Catholic Culture Liturgical Living
Catholic Culture Liturgical Living

On the nakedness and temerity of Job—and ourselves

By Dr. Jeff Mirus ( bio - articles - email ) | Feb 09, 2024

One of the most striking passages in all of Scripture is Job’s prayer just after he has learned of the destruction not only of his sources of wealth (his beasts of burden and his servants) but also of his ten sons and daughters. Immediately upon hearing all of this bad news, he knelt down and prayed:

Naked I came from my mother’s womb, and naked shall I return; the LORD gave, and the LORD has taken away; blessed be the name of the LORD. [Job 1:21]

Moreover, as the sacred writer puts it, “in all this Job did not sin or charge God with wrong” (v.22). But when he then suffered a number of physical ailments as well, and he had to listen endlessly to the reproaches of his so-called friends, Job did make a different sort of mistake, which was a very natural mistake considering all the circumstances: He began to think that God owed Him an explanation.

Unjustified evil?

The Book of Job is generally considered not to be historical, though most Catholic commentators from the earliest period have supposed that Job himself was a real person whose circumstances became in some way legendary. Nonetheless, the book is typically viewed as one of the poetic books of the Bible, and in any case it is clearly intended to serve as an exploration of the problem of suffering, or material and spiritual evil, in light of the sovereignty and goodness of God. Its effectiveness is evident in that the remarkable quotation from the beginning of the book is not the only passage that makes us pause and reflect. There is a great deal to ponder in this book.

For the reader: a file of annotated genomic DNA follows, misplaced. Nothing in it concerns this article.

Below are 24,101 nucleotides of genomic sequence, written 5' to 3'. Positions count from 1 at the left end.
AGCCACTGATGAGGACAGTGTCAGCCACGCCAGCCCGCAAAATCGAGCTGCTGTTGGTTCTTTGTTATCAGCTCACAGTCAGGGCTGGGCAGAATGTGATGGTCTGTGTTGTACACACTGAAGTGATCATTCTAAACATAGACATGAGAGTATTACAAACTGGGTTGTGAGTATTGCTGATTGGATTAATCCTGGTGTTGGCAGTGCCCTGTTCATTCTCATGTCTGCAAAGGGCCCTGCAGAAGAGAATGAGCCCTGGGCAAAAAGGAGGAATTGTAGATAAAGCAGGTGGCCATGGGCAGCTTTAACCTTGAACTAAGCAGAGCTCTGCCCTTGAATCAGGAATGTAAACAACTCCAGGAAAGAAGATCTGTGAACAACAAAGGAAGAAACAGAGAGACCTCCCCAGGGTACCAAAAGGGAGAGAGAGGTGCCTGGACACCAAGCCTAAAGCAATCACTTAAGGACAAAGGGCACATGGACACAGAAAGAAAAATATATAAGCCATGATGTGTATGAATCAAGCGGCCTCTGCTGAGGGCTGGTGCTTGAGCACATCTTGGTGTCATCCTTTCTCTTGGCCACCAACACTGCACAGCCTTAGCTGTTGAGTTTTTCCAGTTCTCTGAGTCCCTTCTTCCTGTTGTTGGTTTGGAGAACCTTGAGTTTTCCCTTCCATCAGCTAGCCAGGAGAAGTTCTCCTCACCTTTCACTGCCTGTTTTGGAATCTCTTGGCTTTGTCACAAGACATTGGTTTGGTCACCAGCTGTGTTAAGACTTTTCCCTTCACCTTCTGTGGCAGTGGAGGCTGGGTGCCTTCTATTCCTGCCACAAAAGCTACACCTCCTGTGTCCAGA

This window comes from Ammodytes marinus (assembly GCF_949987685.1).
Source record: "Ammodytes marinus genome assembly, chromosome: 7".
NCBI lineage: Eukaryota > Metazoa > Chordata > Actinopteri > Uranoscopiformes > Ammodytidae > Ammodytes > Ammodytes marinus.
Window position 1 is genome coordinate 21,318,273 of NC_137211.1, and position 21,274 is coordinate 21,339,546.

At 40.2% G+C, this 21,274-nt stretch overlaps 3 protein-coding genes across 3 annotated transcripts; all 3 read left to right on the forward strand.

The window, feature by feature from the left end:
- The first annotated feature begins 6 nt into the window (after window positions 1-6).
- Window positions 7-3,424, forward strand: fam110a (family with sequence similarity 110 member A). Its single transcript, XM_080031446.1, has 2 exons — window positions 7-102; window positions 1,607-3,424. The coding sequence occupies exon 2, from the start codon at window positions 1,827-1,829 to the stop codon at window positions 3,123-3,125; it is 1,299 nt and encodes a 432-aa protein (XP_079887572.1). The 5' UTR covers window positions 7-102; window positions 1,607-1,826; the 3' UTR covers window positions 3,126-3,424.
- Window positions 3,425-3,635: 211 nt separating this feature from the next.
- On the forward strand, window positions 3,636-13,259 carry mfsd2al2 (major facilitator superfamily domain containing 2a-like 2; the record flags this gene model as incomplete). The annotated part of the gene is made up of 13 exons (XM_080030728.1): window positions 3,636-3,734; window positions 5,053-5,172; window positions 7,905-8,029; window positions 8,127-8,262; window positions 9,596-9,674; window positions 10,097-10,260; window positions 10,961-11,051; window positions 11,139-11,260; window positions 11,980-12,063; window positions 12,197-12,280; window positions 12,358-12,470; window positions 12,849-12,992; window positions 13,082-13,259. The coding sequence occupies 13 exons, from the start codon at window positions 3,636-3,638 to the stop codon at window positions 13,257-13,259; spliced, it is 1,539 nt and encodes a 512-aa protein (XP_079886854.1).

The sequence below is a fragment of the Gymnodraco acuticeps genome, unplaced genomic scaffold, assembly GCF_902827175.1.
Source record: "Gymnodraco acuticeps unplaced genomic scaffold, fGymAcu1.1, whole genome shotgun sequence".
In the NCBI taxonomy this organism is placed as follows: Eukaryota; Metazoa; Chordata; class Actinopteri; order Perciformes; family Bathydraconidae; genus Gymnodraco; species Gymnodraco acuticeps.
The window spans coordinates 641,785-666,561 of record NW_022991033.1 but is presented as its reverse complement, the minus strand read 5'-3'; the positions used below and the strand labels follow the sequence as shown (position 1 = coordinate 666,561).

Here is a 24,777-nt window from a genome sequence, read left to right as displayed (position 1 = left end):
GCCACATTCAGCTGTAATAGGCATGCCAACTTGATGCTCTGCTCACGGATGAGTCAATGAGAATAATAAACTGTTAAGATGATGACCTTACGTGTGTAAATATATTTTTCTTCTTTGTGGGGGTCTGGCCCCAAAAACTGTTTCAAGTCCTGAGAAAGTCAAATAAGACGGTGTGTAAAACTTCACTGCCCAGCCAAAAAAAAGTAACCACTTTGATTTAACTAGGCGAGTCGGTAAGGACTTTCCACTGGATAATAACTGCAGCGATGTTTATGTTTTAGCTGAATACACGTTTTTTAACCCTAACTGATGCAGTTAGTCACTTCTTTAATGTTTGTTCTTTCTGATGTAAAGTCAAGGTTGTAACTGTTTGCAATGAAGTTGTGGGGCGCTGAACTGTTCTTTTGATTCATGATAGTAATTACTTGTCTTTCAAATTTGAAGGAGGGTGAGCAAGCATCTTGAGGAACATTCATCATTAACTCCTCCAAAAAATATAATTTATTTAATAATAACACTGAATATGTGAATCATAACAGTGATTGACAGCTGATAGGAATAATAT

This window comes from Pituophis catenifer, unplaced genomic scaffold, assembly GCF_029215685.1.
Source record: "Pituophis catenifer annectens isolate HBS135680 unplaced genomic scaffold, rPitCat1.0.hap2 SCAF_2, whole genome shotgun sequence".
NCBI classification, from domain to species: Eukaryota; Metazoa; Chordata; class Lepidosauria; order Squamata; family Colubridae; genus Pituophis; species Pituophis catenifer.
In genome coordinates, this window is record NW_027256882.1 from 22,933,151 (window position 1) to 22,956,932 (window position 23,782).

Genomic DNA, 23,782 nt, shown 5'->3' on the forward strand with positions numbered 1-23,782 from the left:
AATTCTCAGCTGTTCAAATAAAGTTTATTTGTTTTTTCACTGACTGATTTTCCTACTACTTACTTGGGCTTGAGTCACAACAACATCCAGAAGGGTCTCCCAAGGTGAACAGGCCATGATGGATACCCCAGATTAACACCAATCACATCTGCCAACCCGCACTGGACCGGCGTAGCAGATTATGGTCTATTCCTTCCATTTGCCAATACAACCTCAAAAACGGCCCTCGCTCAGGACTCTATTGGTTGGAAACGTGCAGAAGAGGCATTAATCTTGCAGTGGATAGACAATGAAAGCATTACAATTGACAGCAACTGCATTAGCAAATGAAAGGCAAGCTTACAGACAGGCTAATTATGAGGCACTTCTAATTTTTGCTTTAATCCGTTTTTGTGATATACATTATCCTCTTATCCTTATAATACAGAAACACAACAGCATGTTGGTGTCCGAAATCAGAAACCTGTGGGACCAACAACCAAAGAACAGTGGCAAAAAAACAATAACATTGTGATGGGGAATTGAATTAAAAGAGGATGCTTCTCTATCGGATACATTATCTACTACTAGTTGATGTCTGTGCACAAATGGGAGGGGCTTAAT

The various acquaintances of Job tend to assume that suffering is always the just punishment for particular personal sins. Accordingly, those who visit Job in his distress repeatedly urge him to recognize this fundamental reality, to confess his guilt, and so to be healed. This sort of thinking is common enough in the Old Testament, in that God often appears to punish sinners more immediately and directly than we would expect today. The same mistaken strain of piety runs through various brands of Protestantism, including the prosperity Gospel so often preached by televangelists. But Job continues to suffer while remaining steadfast in professing his own innocence. Therefore, in his frustration with those who offer him false help, he seeks nothing more than to have God Himself answer his questions and judge his case fairly.

A Catholic, of course, ought to recognize this as dangerous territory, having learned that we are all sinners, that none of us can even begin to attain to the goodness of God without grace, and that suffering is redemptive. But this was hardly the dominant worldview in Jewish culture before Christ, which often assumed some correspondence among personal righteousness, prosperity, and happiness in the world, despite a somewhat conflicting awareness of how the wicked themselves often seem to prosper inordinately. In any case, it is precisely this dominant worldview that is explored and ultimately exploded in the Book of Job.

It is the primary purpose of the Book to set Job straight on this very point. Thus, when God finally does appear and speak to Job, he actually mocks Job for his presumption in calling God to account:

Who is this that darkens counsel by words without knowledge? Dress for action like a man; I will question you, and you make it known to me. Where were you when I laid the foundations of the earth? Tell me, if you have understanding. Who determined its measurements—surely you know! [Job 38:1-2]